Bruce Venter’s major interest is Civil War cavalry with an emphasis on the career of Union general Judson Kilpatrick. He frequently lectures on the cavalry and has led bus tours on the Kilpatrick-Dahlgren raid, the focus of his book, Kill Jeff Davis. In 2012 he participated in a re-enactment of Dahlgren’s raid thru Goochland County where he rode with over 80 troopers for three days, serving as their historian. He is a past president of the Richmond Civil War Round Table and currently serves as 1st vice president of the Goochland County Historical Society.  He has published articles in Blue and Gray, Civil War, Patriots of the American Revolution, Goochland County Historical Society Magazine, Washington Times and numerous professional journals. He is also the author of The Battle of Hubbardton: The Rear Guard Action that Saved America. Venter spent 36 years in public education before his retirement, mostly as an assistant superintendent in school systems in New York, Virginia and Maryland. He holds a B.A. in history from Manhattan College and a master’s in public administration and doctorate in educational administration from the University at Albany.  Bruce Venter is president of America’s History, LLC, a tour and conference company which he founded in 2010. He lives in Goochland County, Virginia, with his wife Lynne and their beagle “Sally Seddon.” 



Tuesday, June 12, 2018

Coming July 12, 2018


Barnet Schecter will discuss his book The Devil’s Own Work: The Civil War Draft Riots in a talk he calls Emancipation and Its Enemies: The Legacy of the Civil War Draft Riots. Schecter explains the resurgence of the Democratic Party in the aftermath of the riots, and after 1863, with New York City as its national headquarters. The Democrats--led by Boss Tweed, John Hoffman, and A. Oakey Hall in New York City and New York State, and by presidential candidate Samuel Tilden and New York World editor Manton Marble at the national level--took the offensive to reunite with the southern wing of the party and defeat Reconstruction, the Republican program of emancipation and civil rights for African Americans. It has been said that the North won the Civil War and the South won the peace--but the important role of New York in that outcome is little known.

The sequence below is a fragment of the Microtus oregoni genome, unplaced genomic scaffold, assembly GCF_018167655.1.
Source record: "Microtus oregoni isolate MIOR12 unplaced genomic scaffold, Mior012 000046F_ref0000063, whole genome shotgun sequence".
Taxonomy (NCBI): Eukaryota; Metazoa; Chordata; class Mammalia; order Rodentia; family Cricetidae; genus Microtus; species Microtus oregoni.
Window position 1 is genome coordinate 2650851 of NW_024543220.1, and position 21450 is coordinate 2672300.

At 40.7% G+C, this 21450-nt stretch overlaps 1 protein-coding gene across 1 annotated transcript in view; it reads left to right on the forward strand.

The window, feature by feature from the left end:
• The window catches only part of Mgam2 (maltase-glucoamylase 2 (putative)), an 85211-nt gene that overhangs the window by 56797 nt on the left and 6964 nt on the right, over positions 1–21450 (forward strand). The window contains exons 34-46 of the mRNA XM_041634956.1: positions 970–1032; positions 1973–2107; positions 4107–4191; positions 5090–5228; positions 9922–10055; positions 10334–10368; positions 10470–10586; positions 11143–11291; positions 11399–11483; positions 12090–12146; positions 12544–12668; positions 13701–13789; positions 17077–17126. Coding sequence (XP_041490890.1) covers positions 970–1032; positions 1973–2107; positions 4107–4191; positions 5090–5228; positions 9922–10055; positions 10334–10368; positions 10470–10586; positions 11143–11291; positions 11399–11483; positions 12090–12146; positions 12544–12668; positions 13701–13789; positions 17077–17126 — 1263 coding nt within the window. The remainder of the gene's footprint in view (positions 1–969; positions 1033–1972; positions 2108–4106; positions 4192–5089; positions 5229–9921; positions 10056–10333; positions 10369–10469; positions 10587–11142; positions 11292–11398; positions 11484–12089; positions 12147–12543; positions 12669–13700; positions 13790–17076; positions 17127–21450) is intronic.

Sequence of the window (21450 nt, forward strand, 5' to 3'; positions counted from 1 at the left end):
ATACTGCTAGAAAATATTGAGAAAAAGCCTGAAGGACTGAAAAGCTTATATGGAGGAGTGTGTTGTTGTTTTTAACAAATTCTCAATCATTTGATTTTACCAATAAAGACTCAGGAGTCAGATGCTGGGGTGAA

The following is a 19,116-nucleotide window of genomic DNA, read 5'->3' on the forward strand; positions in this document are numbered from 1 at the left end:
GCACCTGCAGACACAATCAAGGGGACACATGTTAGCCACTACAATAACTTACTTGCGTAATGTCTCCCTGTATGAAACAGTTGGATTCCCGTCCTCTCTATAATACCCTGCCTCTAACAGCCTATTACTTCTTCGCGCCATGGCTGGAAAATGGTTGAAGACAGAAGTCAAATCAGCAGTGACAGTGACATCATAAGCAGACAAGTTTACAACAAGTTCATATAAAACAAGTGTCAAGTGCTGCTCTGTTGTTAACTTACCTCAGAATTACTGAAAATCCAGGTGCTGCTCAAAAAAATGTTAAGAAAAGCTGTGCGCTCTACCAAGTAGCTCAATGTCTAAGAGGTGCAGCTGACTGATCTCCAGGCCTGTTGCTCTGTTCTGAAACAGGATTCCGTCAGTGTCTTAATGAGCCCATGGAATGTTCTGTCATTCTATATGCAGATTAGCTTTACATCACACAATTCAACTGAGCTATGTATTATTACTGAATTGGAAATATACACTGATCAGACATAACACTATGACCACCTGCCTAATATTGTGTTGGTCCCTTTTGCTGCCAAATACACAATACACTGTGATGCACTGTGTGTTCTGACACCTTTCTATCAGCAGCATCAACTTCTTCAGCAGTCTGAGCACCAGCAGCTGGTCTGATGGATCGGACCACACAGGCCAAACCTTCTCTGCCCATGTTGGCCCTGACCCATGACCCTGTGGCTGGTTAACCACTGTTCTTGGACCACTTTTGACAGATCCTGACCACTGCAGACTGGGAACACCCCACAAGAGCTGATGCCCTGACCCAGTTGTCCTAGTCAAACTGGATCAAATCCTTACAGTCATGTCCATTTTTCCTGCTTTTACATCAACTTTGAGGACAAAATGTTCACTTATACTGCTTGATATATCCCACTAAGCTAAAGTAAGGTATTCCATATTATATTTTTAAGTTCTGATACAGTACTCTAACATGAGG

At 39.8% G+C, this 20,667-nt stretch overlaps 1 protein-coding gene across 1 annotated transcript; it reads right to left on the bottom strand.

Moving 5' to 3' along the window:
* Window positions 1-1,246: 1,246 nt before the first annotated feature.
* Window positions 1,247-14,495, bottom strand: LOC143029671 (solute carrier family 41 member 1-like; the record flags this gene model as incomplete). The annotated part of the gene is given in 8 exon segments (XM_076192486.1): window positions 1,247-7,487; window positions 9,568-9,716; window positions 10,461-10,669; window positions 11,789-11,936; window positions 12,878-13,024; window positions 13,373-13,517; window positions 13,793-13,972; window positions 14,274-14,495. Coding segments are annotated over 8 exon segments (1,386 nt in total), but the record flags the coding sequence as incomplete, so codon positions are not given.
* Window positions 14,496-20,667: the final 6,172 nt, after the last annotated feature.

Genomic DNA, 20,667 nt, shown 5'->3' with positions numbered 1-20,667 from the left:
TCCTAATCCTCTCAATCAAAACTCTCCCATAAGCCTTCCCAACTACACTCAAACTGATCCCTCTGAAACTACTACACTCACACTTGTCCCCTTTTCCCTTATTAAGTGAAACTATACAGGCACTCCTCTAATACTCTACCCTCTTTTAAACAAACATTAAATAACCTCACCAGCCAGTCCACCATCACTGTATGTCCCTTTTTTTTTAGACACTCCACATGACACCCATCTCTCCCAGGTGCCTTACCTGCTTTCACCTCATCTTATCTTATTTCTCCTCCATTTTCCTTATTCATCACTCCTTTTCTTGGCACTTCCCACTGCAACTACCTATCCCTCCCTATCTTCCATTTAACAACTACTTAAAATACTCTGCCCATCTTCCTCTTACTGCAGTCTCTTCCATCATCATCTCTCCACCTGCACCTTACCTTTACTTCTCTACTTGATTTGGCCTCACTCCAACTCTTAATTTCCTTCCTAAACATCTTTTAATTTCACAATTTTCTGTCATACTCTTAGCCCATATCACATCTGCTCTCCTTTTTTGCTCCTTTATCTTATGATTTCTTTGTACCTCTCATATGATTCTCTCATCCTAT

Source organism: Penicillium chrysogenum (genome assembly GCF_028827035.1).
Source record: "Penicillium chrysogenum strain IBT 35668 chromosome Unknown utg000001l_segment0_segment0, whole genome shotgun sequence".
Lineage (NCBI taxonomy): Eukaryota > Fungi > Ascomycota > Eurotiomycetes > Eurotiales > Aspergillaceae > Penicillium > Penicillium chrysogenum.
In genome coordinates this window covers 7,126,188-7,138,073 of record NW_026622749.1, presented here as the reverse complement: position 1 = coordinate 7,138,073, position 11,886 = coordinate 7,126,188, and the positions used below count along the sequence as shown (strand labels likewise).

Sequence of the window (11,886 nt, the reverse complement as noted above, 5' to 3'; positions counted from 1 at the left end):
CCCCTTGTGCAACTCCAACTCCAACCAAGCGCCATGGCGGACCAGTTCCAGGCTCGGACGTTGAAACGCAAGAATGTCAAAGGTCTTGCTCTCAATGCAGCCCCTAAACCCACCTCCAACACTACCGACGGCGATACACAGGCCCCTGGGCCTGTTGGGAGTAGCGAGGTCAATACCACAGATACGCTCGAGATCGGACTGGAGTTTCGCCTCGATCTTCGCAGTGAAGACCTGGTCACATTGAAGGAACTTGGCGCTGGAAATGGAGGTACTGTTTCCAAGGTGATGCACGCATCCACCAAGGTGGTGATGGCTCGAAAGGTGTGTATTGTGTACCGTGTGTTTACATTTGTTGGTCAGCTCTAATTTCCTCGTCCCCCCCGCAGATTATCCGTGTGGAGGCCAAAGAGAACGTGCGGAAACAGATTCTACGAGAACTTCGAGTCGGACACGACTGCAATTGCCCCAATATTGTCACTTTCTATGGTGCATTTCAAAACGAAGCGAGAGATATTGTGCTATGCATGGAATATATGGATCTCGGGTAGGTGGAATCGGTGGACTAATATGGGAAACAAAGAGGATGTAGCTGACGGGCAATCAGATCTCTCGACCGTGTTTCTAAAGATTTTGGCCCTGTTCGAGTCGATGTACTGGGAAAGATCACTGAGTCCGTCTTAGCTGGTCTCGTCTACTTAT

Barnet Schecter, an independent historian, is the author of George Washington’s America: A Biography Through His MapsThe Devil’s Own Work: The Civil War Draft Riots and the Fight to Reconstruct America; and The Battle for New York: The City at the Heart of the American Revolution. He is a contributor to the Encyclopedia of New York City and various books on the Revolution and Civil War. In addition to lecturing, and leading tours and military staff rides, he consults on books, exhibitions, films.

Please Make Note

Barnet Schecter’s presentation will be July 12, the second Thursday of July because of the July 4th Holiday.


Saturday, May 5, 2018

Coming June 7, 2018


Professor Wilbur Miller will discuss the  Civil War and Reconstruction. Professor Miller became interested in the history of policing when he was an undergraduate at the University of California, Berkeley, during the Free Speech Movement.  His instructor there started him on a dissertation, completed at Columbia University that became his first book, Cops and Bobbies (1977). It compared New York and London police in the nineteenth century. His next project moved to the South and the federal government: Revenuers and Moonshiners (1991) which sought to demonstrate that there was a more active national state after Reconstruction than is usually described. Since then he has  edited a five-volume encyclopedia, The Social History of Crime and Punishment in America  (2012) and is currently working on an overview of the history of private policing in the United States. He teaches courses on the Civil War and Reconstruction, the Gilded Age and Progressive Era, the history of crime and criminal justice, and the history of New York City. 

Professor Miller has taught history at the State University of New York at Stony Brook for 36 years. 


Saturday, April 7, 2018

Coming May 3, 2018


Scott Mingus will discuss his book Second Day at Gettysburg: The Attack and Defense of Cemetery Ridge July 2, 1863. Scott Mingus is a scientist and consultant in the paper industry, and holds patents in self-adhesive postage stamps and bar code labels. The Ohio native graduated from the paper science and engineering program at Miami University. He was part of the research team that developed the first commercially successful self-adhesive U.S. postage stamps. He has written nineteen Civil War and Underground Railroad books. His biography of Confederate General William “Extra Billy” Smith won multiple awards, including the Dr. James I. Robertson, Jr. Literary Prize for Confederate History. He has also written several articles for Gettysburg Magazine, as well as for various historical journals. 

Scott and his wife Debi live in York, Pa., and he maintains a blog on the Civil War History of York County (www.yorkblog.com/cannonball). He received the 2013 Heritage Profile Award from the York County Heritage Trust for his contributions to local Civil War history. He also has written six scenario books for Civil War miniature wargaming. His great-great-grandfather was a 15-year-old drummer boy in the 51st Ohio Infantry under General Sherman, and other family members fought at Antietam and Gettysburg.